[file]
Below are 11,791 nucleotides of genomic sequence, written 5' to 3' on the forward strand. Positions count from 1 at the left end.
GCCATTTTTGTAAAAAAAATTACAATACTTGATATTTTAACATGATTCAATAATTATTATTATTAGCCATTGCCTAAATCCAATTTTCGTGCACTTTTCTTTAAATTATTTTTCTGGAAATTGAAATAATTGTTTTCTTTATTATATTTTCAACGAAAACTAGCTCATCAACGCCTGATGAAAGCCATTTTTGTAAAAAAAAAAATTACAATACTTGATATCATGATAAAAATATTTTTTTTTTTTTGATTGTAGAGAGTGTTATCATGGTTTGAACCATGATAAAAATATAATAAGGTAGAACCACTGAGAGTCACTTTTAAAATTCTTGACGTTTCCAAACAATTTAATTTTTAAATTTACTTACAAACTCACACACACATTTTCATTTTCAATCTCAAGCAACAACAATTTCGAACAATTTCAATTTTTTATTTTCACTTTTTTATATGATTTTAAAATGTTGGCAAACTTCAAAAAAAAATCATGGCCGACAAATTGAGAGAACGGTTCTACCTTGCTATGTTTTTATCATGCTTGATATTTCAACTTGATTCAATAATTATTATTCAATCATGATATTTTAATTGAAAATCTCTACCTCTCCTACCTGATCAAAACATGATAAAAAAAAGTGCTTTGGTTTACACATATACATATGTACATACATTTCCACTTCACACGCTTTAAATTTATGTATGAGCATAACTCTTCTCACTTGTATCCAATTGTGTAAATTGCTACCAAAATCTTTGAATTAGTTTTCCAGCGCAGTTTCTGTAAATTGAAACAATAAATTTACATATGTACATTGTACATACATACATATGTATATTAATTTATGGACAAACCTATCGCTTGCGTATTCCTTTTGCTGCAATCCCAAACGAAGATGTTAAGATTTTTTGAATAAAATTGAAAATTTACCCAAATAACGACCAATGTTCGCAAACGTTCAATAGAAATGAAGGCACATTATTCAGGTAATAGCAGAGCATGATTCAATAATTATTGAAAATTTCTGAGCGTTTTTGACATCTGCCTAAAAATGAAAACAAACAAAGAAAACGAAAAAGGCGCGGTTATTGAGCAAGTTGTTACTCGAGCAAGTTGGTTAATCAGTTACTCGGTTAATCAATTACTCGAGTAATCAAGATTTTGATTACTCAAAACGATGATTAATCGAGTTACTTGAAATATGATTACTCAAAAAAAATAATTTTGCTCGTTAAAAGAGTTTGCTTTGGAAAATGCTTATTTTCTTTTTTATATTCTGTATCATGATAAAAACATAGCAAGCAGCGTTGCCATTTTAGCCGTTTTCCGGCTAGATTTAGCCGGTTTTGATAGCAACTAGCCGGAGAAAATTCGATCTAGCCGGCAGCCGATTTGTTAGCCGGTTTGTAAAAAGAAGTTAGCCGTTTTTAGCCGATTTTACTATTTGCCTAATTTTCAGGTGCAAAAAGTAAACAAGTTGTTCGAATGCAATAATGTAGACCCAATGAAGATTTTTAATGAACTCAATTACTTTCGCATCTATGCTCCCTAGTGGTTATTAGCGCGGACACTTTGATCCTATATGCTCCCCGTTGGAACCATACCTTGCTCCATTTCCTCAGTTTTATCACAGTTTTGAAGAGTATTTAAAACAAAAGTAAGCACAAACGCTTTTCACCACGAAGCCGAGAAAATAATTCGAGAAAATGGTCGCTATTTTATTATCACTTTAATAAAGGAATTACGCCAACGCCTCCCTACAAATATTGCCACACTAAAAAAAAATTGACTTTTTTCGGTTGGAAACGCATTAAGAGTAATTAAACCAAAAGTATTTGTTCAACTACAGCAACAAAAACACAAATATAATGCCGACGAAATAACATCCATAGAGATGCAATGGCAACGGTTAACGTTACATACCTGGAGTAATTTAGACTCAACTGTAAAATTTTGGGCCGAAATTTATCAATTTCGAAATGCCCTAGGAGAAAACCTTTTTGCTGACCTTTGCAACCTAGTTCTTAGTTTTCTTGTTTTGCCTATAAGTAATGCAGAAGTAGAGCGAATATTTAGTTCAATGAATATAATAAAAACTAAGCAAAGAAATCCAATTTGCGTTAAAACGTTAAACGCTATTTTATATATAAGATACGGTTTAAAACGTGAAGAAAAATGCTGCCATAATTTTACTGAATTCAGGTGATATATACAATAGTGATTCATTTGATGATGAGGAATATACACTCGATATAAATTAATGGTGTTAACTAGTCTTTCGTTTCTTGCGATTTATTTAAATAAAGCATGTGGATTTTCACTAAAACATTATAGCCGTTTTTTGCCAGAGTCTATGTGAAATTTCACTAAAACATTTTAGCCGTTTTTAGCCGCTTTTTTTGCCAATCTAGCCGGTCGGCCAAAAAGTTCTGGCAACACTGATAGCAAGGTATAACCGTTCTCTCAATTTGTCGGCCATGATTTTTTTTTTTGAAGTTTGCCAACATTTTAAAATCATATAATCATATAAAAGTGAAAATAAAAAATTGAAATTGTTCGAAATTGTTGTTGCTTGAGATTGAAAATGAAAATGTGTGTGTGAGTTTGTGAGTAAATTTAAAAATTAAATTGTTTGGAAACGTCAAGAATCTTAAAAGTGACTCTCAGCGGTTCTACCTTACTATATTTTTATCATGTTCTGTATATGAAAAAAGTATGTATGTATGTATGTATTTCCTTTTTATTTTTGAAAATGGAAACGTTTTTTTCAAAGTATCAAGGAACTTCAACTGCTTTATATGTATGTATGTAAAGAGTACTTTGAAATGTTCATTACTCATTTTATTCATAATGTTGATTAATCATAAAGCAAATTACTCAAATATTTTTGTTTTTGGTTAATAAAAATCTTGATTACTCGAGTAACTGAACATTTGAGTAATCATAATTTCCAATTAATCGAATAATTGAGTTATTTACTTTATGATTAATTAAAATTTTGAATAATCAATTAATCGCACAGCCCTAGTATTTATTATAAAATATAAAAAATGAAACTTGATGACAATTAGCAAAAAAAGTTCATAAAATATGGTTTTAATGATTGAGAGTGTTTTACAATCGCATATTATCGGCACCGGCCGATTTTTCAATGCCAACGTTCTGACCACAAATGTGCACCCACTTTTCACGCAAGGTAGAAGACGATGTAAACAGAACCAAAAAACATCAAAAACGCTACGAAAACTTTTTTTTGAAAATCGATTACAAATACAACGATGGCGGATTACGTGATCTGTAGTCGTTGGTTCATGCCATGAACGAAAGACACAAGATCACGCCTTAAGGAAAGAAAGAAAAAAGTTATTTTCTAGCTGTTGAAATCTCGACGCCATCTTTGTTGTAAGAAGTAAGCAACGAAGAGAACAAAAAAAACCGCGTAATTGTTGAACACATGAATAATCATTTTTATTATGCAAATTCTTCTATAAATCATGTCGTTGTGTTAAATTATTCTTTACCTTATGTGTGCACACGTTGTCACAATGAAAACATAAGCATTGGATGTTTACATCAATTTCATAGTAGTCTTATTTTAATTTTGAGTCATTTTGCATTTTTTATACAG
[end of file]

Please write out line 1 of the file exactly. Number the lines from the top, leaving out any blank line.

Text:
Below are 11,791 nucleotides of genomic sequence, written 5' to 3' on the forward strand. Positions count from 1 at the left end.